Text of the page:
History & Demographics
The Founding of Victoria
First Sites and Settlers
Native North American settlements appear to have existed in our community based on the concentration of artifacts found at a number of locations. A year-round village may have been located between Stieger Lake and Lake Auburn. Another site was located on the McKnight farm, and a third site was near Carl Krey Lake. The artifacts are possibly from the mound builders' civilization, which were in the area before the Mdewakanton Dakota. The Mdewakanton Dakota had summer residences in the Carver area along the Minnesota River. Winter deer hunts possibly took them to Victoria and nearby.
Michael Diethelm is thought to be the first European settler in the area when he set up a temporary shelter in 1851, not far from the present site of St. Victoria Church. Michael returned to St. Paul where he stayed and worked during the severe winter of 1851-1852. The following spring, he returned with his wife and repaired his shelter. In 1852, Michael's brother Carl and his wife Elizabeth and two children set up a claim not far away. Other European settlers came to Victoria shortly after the Treaty of Mendota took legal effect on February 24, 1853.
The hardwood forest provided material to build the homes. Tamarack, which grew in the meadows, was straight and slender and often used for rafters, joists and beams in building houses and barns.
Naming of Victoria
The name Victoria dates to 1856 when after several years of disagreement the families located on the north side of Lake Bavaria and those on the south side reached an agreement. Two families on the north side donated 30 acres of land for the church and at the suggestion of the southern faction, the church was named St. Victoria, a favored saint among three families from the south faction. In 1857, steamboats began to make periodic trips from St. Paul to Chaska and some businessmen established themselves in Chaska. They carried supplies, which earlier settlers had to travel to St. Paul to obtain.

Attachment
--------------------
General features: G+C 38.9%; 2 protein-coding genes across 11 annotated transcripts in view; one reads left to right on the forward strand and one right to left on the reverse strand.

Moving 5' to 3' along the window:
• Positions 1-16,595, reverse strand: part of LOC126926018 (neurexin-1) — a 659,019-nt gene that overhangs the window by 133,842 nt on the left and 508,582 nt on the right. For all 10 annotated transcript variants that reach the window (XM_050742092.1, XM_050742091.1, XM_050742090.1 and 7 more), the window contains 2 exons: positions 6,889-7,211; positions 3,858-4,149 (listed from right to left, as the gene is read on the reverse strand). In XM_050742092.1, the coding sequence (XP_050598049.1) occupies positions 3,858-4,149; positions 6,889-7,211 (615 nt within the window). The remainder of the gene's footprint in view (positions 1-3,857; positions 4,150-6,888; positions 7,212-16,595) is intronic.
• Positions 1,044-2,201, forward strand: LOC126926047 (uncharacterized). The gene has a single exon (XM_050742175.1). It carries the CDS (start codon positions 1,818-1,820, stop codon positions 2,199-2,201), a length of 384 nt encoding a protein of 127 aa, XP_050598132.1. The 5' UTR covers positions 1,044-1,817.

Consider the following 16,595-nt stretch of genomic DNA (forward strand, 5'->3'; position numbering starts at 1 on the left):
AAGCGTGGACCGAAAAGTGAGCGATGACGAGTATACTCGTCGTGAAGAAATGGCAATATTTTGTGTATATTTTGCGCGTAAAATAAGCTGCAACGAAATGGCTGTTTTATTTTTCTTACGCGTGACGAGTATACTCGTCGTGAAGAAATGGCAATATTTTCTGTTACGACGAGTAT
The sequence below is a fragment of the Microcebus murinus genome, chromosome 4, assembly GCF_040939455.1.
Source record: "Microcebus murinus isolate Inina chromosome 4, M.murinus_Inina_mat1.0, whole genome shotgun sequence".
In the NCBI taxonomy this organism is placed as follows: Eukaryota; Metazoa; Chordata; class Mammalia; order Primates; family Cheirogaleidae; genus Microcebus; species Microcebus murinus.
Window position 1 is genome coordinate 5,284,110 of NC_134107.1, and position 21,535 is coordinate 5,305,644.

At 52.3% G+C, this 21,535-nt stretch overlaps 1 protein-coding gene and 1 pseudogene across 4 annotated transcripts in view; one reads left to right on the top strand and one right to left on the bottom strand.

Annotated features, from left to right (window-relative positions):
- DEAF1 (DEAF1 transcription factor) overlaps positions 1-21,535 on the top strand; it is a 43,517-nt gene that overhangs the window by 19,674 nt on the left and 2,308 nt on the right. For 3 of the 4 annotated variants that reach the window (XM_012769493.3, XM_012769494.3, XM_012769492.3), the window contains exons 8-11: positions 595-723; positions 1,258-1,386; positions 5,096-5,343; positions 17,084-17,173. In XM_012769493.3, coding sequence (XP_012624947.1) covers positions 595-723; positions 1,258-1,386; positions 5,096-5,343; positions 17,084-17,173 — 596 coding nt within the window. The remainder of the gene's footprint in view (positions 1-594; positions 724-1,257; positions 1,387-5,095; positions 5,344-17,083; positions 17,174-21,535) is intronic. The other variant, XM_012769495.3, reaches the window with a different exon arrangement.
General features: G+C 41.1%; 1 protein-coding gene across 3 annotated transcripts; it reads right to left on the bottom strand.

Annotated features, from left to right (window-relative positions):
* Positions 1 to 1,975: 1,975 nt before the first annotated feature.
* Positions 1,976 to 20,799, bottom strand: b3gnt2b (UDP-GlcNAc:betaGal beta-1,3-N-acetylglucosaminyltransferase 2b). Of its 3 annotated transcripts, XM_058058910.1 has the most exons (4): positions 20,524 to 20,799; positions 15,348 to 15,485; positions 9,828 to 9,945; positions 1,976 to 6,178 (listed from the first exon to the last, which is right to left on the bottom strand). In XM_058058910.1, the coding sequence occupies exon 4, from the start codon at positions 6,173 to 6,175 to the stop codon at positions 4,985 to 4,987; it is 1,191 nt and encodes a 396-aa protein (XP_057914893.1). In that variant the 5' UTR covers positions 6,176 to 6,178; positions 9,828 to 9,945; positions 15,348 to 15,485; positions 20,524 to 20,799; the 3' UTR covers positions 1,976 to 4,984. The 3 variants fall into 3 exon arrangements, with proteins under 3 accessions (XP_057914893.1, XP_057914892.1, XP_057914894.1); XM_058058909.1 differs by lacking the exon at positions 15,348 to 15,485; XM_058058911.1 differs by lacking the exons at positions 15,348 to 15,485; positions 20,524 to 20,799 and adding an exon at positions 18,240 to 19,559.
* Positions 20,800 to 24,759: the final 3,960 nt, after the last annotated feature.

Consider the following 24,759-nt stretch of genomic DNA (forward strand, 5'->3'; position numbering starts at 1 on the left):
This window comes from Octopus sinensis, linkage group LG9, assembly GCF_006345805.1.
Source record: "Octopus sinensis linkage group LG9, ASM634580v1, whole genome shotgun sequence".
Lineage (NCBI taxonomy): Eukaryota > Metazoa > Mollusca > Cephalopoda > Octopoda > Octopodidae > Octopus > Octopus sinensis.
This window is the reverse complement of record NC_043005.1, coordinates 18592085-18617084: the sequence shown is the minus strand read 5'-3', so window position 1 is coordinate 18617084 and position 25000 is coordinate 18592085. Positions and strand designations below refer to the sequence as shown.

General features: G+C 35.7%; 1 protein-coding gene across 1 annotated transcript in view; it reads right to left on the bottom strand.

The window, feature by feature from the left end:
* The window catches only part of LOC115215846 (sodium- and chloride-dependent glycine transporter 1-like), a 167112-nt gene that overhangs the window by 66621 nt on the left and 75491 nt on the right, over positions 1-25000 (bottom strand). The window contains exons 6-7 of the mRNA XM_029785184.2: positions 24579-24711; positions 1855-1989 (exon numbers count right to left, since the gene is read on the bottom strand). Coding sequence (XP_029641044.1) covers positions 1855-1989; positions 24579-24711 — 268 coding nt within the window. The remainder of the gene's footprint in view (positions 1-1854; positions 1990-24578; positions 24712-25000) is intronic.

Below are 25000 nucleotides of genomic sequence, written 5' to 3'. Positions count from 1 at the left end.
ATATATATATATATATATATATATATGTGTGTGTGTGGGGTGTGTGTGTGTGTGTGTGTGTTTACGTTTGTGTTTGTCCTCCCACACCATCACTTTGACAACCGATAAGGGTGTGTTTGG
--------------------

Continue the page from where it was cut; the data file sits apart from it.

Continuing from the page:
The soil in the area was known to be good, and early settlers notified their friends and relatives in Germany, Holland and Switzerland, which attracted more farmers. Early crops consisted of potatoes, carrots, cabbage and corn; wheat was the main cash crop. Raspberries, gooseberries, grapes, black currants, strawberries and cranberries were readily available.
In 1882 the railroad arrived in Victoria. The first automobile appeared in Victoria in 1911, owned by Anton Schmieg. Victoria Drive was the first road of great importance to Victoria and its settlers, extending from Chaska toward what is now known as St. Bonifacious and Watertown. With steamboats plying the river between St. Paul, Chaska and Carver, the trading center for Victoria moved from St. Paul to Chaska and Carver. Wood and grain could be sold in Chaska. This promoted clearing more land to grow crops.
Churches and Schools
The first European settlers constructed log houses. St. Victoria parish was organized in 1855, and a log church and school were completed in 1858. Around 1875, a larger, two-story school was constructed. In 1870, the parish constructed its second and present church using bricks manufactured in Chaska. In 1863, the Moravian Church was constructed of logs and was replaced in 1878 by the present church.
In 1876, Carl Diethelm's son Michael built a house from wood on his father's property. After Charles Diethelm returned from western Minnesota in 1897, he constructed the town's first store near the intersection of Rose and Stieger Lake Lane.
In 2018, Victoria has a population of over 9,000 residents in over 3,000 households. Median household income is approximately $119,900, and the median home price is approximately $423,000. The median age of residents is 39 years; 36 percent of residents are under 25 years old and 12 percent are over 64 years of age. Victoria's residents are well-educated; 74 percent have a college degree.
The following sources provide more detailed information about Victoria's demographics: